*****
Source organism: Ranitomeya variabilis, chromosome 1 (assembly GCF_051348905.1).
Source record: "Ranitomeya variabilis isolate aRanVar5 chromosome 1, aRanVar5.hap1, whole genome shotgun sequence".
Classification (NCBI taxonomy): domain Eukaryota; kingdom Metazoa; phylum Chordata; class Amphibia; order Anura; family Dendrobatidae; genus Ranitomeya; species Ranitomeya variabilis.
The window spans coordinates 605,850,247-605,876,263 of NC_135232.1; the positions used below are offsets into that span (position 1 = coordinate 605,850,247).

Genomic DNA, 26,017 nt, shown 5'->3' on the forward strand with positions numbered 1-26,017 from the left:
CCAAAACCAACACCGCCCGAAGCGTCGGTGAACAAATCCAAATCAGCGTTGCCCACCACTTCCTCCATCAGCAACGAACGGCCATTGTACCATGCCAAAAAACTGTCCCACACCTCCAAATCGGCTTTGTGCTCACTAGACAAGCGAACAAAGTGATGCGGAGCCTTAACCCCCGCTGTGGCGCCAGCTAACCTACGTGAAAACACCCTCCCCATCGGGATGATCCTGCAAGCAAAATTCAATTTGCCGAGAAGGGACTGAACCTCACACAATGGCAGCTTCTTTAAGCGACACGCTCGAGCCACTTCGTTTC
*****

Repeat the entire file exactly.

Source organism: Ranitomeya variabilis, chromosome 1 (assembly GCF_051348905.1).
Source record: "Ranitomeya variabilis isolate aRanVar5 chromosome 1, aRanVar5.hap1, whole genome shotgun sequence".
Classification (NCBI taxonomy): domain Eukaryota; kingdom Metazoa; phylum Chordata; class Amphibia; order Anura; family Dendrobatidae; genus Ranitomeya; species Ranitomeya variabilis.
The window spans coordinates 605,850,247-605,876,263 of NC_135232.1; the positions used below are offsets into that span (position 1 = coordinate 605,850,247).

Genomic DNA, 26,017 nt, shown 5'->3' on the forward strand with positions numbered 1-26,017 from the left:
CCAAAACCAACACCGCCCGAAGCGTCGGTGAACAAATCCAAATCAGCGTTGCCCACCACTTCCTCCATCAGCAACGAACGGCCATTGTACCATGCCAAAAAACTGTCCCACACCTCCAAATCGGCTTTGTGCTCACTAGACAAGCGAACAAAGTGATGCGGAGCCTTAACCCCCGCTGTGGCGCCAGCTAACCTACGTGAAAACACCCTCCCCATCGGGATGATCCTGCAAGCAAAATTCAATTTGCCGAGAAGGGACTGAACCTCACACAATGGCAGCTTCTTTAAGCGACACGCTCGAGCCACTTCGTTTC